Your sump pump is essential for preventing flooding in your own home. But it won’t treat you / your home well if you don’t treat it well.

That’s why it’s essential to clean it as often as possible, ideally every three to four months, to ensure your plumbing is running as well as it possibly can.

Because every sump pump is almost entirely different, we can only recommend that you consult your instruction manual or owner’s guide, or contact your manufacturer to inform you on how to clean this machine. They can be incredibly expensive, and should not be damaged.

Switch off, then back on, your main water supply valve. It’s important.

In water emergencies, you will have to switch off this valve. If there’s high pressure hot water spilling everywhere and you can’t get to your tank-based or tankless water heater due to the direction in which the hot water is spraying, you’re going to be really very stuck.

For this reason, you need to make sure that it is possible to switch off the main water supply to your home. If it’s been resting in the “OPEN” position for its lifetime, it may be difficult to manoeuvre. Lube it up if so, or replace it. Otherwise, you’re set!

Examine your hoses. Have they expanded or ‘puffed up’ during the winter months?

If your hoses appear a bit ‘puffy’, or are bigger in some places than they used to be, this could be a sign that they’ve expanded as a result of ice freezing in the hose over the winter. This can make the hoses incredibly weak and delicate, and at great risk of simply tearing, falling apart or just cracking and leaking.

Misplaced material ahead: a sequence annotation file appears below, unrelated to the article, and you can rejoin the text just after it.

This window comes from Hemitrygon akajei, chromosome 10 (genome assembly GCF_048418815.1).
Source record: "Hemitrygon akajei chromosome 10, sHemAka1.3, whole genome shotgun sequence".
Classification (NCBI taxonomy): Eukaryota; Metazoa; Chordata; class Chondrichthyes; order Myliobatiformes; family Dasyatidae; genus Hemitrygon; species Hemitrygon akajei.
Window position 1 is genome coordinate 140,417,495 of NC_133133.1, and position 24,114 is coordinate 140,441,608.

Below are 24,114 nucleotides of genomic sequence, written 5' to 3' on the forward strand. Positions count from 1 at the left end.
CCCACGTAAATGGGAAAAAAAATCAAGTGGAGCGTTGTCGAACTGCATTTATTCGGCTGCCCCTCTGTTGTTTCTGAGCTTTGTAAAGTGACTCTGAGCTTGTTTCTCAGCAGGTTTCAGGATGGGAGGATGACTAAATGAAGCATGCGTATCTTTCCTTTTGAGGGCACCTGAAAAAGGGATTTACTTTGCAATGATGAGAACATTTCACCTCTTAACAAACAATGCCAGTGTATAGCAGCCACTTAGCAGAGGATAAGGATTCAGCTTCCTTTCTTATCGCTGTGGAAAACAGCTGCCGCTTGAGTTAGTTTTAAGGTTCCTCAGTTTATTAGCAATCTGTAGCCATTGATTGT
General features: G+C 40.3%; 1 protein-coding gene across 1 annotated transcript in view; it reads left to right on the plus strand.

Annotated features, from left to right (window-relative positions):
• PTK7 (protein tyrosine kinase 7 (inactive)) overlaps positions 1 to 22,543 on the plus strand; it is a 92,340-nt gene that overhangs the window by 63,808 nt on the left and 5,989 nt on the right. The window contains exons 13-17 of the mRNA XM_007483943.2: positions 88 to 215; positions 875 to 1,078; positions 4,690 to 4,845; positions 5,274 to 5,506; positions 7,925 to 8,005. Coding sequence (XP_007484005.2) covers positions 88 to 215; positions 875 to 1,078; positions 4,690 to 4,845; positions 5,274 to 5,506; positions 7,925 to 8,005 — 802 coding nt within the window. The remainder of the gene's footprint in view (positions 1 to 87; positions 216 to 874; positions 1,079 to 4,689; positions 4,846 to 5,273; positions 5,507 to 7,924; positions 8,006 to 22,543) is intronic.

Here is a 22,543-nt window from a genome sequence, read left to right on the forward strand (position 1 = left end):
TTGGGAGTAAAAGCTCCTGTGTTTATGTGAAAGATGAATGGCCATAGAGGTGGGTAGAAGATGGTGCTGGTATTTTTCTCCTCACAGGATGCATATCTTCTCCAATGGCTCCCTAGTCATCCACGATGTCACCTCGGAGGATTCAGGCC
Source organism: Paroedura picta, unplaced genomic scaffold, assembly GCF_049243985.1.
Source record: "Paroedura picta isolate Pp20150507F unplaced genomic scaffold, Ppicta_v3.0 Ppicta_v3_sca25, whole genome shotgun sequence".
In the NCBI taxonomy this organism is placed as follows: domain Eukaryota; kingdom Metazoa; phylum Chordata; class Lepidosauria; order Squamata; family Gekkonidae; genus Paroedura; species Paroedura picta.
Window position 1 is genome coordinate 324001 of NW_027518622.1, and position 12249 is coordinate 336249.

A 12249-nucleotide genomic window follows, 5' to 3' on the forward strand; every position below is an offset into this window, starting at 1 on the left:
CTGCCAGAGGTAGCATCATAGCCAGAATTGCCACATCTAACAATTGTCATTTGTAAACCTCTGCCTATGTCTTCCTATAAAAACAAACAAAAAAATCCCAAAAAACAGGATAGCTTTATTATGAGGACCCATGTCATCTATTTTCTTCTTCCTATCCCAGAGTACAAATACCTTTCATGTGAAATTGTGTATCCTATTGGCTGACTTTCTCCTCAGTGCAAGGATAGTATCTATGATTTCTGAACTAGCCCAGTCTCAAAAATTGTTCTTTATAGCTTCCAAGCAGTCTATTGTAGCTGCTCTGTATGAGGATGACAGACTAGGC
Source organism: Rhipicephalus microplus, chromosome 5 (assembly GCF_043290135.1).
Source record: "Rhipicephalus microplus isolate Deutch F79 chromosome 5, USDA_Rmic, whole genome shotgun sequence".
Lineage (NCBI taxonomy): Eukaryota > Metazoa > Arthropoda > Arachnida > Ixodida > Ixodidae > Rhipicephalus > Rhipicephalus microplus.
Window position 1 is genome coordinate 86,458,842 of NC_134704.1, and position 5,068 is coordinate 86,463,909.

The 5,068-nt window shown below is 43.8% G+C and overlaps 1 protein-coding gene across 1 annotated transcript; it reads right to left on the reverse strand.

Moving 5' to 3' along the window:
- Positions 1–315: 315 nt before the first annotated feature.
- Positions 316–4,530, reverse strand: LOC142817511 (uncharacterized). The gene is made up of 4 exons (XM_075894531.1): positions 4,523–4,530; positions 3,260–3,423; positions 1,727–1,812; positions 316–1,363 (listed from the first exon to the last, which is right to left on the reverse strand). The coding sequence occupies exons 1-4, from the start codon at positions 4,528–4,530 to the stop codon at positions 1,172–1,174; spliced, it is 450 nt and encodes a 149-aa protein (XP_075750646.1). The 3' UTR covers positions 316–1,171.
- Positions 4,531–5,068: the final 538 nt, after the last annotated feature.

If this is the case, make sure you replace the hoses as soon as you possibly can. Every household needs hoses, but if they’ve frozen up over the winter, it’s time to go get them replaced.

Carefully examine the operation of your outdoor taps and faucets

After those troubling, icy and snowy winter months, where your outdoor taps have faced hell, you should always ensure that they are still in operation. Sometimes, ice can permanently damage the workings of a tap, and this is never desirable.

Simply turn on all the outdoor taps at once and pay attention to the water pressure and any differences in how they flow. If there is a problem in one specific tap, either examine it more carefully, or hire the services of a professional in the industry, or simply replace the tap altogether. There’s a chance this may be internal.

Get a free check up from a local plumber

Many, many, many plumbers all over the world offer free, no obligation check ups to see if everything is running fine. Take advantage! Use their offers, and if they seem reliable, use their services if they say you need them.

Plumbers know their craft. But also make sure you are using your common sense, as they may claim something that doesn’t need replacing does, and in that case, you’ve got yourself a tricky situation. Always use your common sense.

Seriously, though. Take advantage of free check ups from local plumbers. You’re supporting local business, as well as getting something that would usually cost a lot for free. Take care with it!

About the author

Steve Bates

Hi, I'm Steve and I currently reside in Chicago, Illinois. Although for most of the last 20 years I was a partner in a HVAC company down in Austin, Texas.

I understand the frustration involved with dealing with water heater repairs and replacing or upgrading to a new, more efficient model.

My aim is offer some basic advice on fixing home hot water systems. And if a repair isn't possible, then to make the process of selecting a new water heater – be it gas or electric - as simple as possible.

So that you can save money and have a safe and reliable hot water system in your home for many years to come.